Jennifer Wolch is the William W. Wurster Dean and Professor of City and Regional Planning in the College of Environmental Design at University of California, Berkeley. Jennifer holds a BA in Anthropology and an MA in Geography from California State University Hayward, and a PhD in Urban Planning from Princeton.
Jennifer is a scholar of urban analysis and planning, and her past work focused on, among many things, urban homelessness, urban environmental justice and political ecology, and the delivery of affordable housing and human services.
She shares with me her experiences in academia and as Dean, and then we get into an in-depth discussion on the housing crisis and homelessness issue in Los Angeles and San Francisco.
LIGHTNING ROUND Q&A
WHAT IS ONE PIECE OF ADVICE YOU HAVE FOR SOMEONE JUST STARTING OUT IN THEIR CAREER?
My advice would be to understand what you really care about, try to find a professional situation that allows you to pursue the things that you are passionate about, to follow your commitments and to be bold and be willing to take some risks. It’s easy to slot into a big firm or a big bureaucracy, but whether its inside your job or outside your job, keep your passions alive and work toward them.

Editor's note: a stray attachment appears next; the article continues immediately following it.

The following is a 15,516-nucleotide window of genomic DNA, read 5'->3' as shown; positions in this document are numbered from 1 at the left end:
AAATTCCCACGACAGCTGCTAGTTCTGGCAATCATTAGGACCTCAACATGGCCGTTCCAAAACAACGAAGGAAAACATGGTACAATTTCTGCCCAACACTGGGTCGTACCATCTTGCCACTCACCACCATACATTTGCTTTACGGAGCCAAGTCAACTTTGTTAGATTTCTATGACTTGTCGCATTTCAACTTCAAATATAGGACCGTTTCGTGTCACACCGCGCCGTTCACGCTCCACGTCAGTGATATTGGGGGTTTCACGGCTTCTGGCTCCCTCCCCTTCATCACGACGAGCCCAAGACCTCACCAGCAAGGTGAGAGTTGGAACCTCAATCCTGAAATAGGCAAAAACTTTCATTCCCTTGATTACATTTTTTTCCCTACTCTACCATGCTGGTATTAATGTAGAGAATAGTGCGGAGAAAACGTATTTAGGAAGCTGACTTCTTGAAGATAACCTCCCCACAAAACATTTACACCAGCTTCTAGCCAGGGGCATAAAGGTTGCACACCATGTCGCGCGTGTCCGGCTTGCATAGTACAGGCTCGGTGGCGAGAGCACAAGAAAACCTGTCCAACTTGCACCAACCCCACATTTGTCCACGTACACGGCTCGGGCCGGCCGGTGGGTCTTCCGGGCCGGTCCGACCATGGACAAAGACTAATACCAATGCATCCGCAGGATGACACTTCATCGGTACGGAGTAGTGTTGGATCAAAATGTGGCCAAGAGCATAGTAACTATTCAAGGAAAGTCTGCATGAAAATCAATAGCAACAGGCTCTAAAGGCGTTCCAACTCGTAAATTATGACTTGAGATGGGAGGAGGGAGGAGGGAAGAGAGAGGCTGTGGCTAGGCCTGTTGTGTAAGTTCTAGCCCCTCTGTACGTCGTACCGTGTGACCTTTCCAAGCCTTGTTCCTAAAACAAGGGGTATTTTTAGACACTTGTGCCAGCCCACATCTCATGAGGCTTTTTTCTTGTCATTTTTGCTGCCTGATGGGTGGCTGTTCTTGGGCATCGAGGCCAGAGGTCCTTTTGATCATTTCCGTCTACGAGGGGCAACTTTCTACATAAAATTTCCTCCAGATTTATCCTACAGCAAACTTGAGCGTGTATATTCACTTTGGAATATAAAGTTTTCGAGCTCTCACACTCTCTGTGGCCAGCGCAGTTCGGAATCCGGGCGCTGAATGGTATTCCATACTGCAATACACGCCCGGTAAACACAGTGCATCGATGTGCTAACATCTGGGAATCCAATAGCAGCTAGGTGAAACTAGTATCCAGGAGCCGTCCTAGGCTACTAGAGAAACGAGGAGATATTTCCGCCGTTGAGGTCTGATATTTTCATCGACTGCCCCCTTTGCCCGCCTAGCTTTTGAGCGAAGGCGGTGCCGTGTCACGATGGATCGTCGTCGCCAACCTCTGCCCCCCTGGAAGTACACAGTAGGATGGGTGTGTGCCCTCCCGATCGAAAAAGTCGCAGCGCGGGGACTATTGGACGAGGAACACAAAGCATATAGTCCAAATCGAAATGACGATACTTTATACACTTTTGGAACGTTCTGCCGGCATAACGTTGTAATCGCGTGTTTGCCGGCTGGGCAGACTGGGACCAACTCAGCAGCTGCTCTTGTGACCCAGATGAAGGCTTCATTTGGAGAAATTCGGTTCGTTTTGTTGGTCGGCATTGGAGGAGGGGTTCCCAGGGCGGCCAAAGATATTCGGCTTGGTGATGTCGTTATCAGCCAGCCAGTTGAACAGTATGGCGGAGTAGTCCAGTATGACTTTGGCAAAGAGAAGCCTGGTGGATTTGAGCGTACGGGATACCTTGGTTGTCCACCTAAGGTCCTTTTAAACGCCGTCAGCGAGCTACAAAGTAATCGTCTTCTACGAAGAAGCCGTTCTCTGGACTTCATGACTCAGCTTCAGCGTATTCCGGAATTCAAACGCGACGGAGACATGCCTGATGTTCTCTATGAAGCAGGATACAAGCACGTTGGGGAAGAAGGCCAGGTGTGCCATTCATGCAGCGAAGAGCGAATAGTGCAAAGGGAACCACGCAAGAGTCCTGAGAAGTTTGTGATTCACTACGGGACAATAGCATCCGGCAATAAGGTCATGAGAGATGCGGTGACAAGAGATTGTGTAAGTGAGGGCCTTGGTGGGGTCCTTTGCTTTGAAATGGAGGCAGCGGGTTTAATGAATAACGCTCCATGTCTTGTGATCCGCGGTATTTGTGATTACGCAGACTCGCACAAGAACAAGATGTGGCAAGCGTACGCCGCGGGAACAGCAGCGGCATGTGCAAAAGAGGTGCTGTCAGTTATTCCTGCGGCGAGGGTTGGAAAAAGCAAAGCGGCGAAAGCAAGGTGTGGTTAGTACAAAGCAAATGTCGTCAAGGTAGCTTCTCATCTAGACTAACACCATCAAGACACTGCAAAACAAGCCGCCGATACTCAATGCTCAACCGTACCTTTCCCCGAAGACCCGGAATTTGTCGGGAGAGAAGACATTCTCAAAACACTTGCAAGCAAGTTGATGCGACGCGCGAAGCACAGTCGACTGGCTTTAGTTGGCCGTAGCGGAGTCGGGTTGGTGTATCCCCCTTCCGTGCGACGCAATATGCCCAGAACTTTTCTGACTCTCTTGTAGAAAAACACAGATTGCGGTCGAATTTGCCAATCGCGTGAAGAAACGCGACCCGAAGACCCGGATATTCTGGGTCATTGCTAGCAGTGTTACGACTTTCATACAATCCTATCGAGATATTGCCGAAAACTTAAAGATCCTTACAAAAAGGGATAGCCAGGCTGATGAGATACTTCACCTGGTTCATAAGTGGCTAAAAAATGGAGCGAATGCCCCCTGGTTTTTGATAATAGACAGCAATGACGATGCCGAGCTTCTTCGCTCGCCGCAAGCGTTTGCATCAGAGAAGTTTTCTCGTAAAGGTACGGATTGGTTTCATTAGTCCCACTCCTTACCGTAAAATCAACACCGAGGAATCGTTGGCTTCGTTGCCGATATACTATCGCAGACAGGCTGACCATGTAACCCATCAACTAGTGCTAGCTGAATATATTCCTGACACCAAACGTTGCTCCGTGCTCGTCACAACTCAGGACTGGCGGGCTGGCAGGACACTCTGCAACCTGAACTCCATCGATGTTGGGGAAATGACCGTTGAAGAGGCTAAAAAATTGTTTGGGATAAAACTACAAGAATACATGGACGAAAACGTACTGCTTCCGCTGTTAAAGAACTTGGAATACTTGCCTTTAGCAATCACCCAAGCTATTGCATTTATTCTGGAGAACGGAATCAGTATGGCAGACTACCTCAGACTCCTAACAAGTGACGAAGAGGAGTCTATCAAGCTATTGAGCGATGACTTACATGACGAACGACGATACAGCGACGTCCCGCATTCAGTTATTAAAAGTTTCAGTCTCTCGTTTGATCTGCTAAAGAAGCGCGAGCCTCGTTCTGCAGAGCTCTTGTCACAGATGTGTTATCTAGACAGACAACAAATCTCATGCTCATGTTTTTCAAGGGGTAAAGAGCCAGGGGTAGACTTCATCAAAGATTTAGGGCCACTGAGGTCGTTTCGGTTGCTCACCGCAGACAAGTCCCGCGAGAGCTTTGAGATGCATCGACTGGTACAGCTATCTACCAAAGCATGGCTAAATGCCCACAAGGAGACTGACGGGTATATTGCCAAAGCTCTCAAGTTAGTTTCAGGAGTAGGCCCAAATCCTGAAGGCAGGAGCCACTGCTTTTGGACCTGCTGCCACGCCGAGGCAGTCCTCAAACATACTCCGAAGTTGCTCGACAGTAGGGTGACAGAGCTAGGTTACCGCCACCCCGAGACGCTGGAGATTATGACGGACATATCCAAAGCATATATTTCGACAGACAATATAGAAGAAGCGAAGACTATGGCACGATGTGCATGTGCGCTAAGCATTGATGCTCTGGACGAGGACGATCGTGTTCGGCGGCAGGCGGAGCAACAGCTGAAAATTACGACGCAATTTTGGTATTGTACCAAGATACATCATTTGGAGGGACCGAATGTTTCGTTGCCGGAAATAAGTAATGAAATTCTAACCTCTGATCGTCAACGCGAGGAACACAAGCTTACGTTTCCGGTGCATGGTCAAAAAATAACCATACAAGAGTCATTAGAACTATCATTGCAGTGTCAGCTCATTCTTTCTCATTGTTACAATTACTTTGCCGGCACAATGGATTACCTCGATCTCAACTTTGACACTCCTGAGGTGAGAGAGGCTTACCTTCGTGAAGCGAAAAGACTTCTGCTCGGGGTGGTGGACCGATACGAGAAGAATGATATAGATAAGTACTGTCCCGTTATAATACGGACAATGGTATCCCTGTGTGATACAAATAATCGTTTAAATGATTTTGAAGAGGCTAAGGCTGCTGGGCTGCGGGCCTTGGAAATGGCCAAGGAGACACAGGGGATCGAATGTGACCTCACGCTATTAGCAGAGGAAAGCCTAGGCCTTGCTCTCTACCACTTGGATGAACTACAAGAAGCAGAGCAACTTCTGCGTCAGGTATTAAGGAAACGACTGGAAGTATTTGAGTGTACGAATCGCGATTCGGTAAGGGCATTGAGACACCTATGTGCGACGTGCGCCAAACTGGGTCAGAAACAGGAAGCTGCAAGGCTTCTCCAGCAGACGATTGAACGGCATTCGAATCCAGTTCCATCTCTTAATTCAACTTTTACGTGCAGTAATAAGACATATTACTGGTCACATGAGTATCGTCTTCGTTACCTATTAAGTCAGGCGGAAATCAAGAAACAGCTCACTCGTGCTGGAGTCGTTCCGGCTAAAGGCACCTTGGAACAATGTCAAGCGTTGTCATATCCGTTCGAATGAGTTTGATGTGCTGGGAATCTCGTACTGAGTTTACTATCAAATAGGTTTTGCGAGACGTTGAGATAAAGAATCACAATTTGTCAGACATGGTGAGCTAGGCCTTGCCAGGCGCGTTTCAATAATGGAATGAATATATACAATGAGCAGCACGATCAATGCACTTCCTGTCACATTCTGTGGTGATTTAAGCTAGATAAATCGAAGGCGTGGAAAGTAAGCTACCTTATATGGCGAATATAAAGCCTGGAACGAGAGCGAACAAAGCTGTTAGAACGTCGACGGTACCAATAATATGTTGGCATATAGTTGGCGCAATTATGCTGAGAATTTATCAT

WHAT DO YOU DO WHEN YOU FEEL UNFOCUSED OR OVERWHELMED?
One of the things that I do is physical activity. I am married to an academic so it’s both work and home - talking about the University and what’s happening on campus. So it’s doubly important for me to clear my head. When I do exercise and interact with people who have nothing to do with the University or campus it’s vital, because it really clears your head.
WHAT IS SOMETHING YOU FIND REALLY INSPIRING?
One of the things that I find inspiring is that students that I teach - this past semester I’ve been participating in a course for freshmen - are arriving at university with so much knowledge already of environmental and social challenges, and also passions and commitments, that we have to make sure as a teaching team we’re not telling them things they already know. They’re very interested and concerned about big issues like sea level rise, climate change gentrification, poverty, and globalization, so that really gives me hope on a regular basis.
WHAT'S A FUNNY OR INTERESTING FACT ABOUT YOURSELF?
I walk really fast and I’m kind of loud when I walk so everybody can hear me coming - click click click click click! - and they always get out of my way and flatten themselves against the corridor, so I can get by. I think it reflects my desire to make things happen and my impatience with things as they are, so in some ways that encapsulates part of my personality.
MENTOR SHOUT OUT! WHO IS SOMEONE WHO HAS BEEN A GREAT MENTOR TO YOU?
I’ve had a lot of really great mentors. I had a faculty member when I was an undergraduate who was a geologist who was a great mentor. I had a mentor as a master’s student who was a statistician and she was a great mentor as well. I then had a doctoral supervisor who treated me very much like a peer, almost so much that it was scary because I wasn’t really ready. But I’ve also had many colleagues who’ve also served as mentors. Some of them have been more senior and some of them have been peers. And that’s been really rewarding and super helpful to have those mentors and it’s also very rewarding to serve as a mentor.